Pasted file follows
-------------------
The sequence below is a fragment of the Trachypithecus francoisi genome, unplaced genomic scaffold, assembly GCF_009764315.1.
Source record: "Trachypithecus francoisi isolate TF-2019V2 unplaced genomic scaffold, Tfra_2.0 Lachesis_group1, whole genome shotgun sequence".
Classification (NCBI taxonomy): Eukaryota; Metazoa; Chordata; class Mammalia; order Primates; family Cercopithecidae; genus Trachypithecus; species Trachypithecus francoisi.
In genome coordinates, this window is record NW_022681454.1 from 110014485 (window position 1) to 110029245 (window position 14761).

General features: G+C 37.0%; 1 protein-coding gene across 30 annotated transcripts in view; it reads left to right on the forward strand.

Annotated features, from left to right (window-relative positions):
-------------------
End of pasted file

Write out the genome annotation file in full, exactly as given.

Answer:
The sequence below is a fragment of the Trachypithecus francoisi genome, unplaced genomic scaffold, assembly GCF_009764315.1.
Source record: "Trachypithecus francoisi isolate TF-2019V2 unplaced genomic scaffold, Tfra_2.0 Lachesis_group1, whole genome shotgun sequence".
Classification (NCBI taxonomy): Eukaryota; Metazoa; Chordata; class Mammalia; order Primates; family Cercopithecidae; genus Trachypithecus; species Trachypithecus francoisi.
In genome coordinates, this window is record NW_022681454.1 from 110014485 (window position 1) to 110029245 (window position 14761).

General features: G+C 37.0%; 1 protein-coding gene across 30 annotated transcripts in view; it reads left to right on the forward strand.

Annotated features, from left to right (window-relative positions):